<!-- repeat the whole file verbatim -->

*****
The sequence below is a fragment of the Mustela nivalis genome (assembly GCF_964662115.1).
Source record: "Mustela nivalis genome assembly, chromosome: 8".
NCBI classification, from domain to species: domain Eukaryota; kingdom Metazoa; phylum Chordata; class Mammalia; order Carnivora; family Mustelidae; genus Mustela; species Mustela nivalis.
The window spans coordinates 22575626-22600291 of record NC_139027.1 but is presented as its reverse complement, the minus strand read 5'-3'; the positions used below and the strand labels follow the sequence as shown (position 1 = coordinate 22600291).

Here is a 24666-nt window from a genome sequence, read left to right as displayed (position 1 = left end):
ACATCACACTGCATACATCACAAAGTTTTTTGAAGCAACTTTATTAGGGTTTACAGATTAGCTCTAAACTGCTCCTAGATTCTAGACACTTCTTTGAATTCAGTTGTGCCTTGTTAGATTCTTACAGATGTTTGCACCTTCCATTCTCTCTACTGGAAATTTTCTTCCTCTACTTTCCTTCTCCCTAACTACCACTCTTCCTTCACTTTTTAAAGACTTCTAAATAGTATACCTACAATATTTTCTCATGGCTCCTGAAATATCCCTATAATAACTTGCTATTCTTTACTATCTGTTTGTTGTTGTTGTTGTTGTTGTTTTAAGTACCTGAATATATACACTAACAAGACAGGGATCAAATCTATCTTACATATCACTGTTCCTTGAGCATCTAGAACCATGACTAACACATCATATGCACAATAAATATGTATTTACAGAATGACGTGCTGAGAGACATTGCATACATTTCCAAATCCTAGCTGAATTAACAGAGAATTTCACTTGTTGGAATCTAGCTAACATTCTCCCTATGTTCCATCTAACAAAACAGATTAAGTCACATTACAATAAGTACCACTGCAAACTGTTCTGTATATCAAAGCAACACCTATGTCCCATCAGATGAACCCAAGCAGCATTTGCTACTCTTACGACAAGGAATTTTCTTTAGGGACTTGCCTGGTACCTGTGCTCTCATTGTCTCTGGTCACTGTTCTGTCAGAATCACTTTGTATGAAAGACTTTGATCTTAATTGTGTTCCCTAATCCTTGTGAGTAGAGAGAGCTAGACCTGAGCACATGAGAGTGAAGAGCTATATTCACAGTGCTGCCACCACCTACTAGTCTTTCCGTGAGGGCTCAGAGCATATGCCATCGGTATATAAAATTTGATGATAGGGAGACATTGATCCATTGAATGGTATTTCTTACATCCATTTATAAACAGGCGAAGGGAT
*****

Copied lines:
The sequence below is a fragment of the Mustela nivalis genome (assembly GCF_964662115.1).
Source record: "Mustela nivalis genome assembly, chromosome: 8".
NCBI classification, from domain to species: domain Eukaryota; kingdom Metazoa; phylum Chordata; class Mammalia; order Carnivora; family Mustelidae; genus Mustela; species Mustela nivalis.
The window spans coordinates 22575626-22600291 of record NC_139027.1 but is presented as its reverse complement, the minus strand read 5'-3'; the positions used below and the strand labels follow the sequence as shown (position 1 = coordinate 22600291).

Here is a 24666-nt window from a genome sequence, read left to right as displayed (position 1 = left end):
ACATCACACTGCATACATCACAAAGTTTTTTGAAGCAACTTTATTAGGGTTTACAGATTAGCTCTAAACTGCTCCTAGATTCTAGACACTTCTTTGAATTCAGTTGTGCCTTGTTAGATTCTTACAGATGTTTGCACCTTCCATTCTCTCTACTGGAAATTTTCTTCCTCTACTTTCCTTCTCCCTAACTACCACTCTTCCTTCACTTTTTAAAGACTTCTAAATAGTATACCTACAATATTTTCTCATGGCTCCTGAAATATCCCTATAATAACTTGCTATTCTTTACTATCTGTTTGTTGTTGTTGTTGTTGTTGTTTTAAGTACCTGAATATATACACTAACAAGACAGGGATCAAATCTATCTTACATATCACTGTTCCTTGAGCATCTAGAACCATGACTAACACATCATATGCACAATAAATATGTATTTACAGAATGACGTGCTGAGAGACATTGCATACATTTCCAAATCCTAGCTGAATTAACAGAGAATTTCACTTGTTGGAATCTAGCTAACATTCTCCCTATGTTCCATCTAACAAAACAGATTAAGTCACATTACAATAAGTACCACTGCAAACTGTTCTGTATATCAAAGCAACACCTATGTCCCATCAGATGAACCCAAGCAGCATTTGCTACTCTTACGACAAGGAATTTTCTTTAGGGACTTGCCTGGTACCTGTGCTCTCATTGTCTCTGGTCACTGTTCTGTCAGAATCACTTTGTATGAAAGACTTTGATCTTAATTGTGTTCCCTAATCCTTGTGAGTAGAGAGAGCTAGACCTGAGCACATGAGAGTGAAGAGCTATATTCACAGTGCTGCCACCACCTACTAGTCTTTCCGTGAGGGCTCAGAGCATATGCCATCGGTATATAAAATTTGATGATAGGGAGACATTGATCCATTGAATGGTATTTCTTACATCCATTTATAAACAGGCGAAGGGAT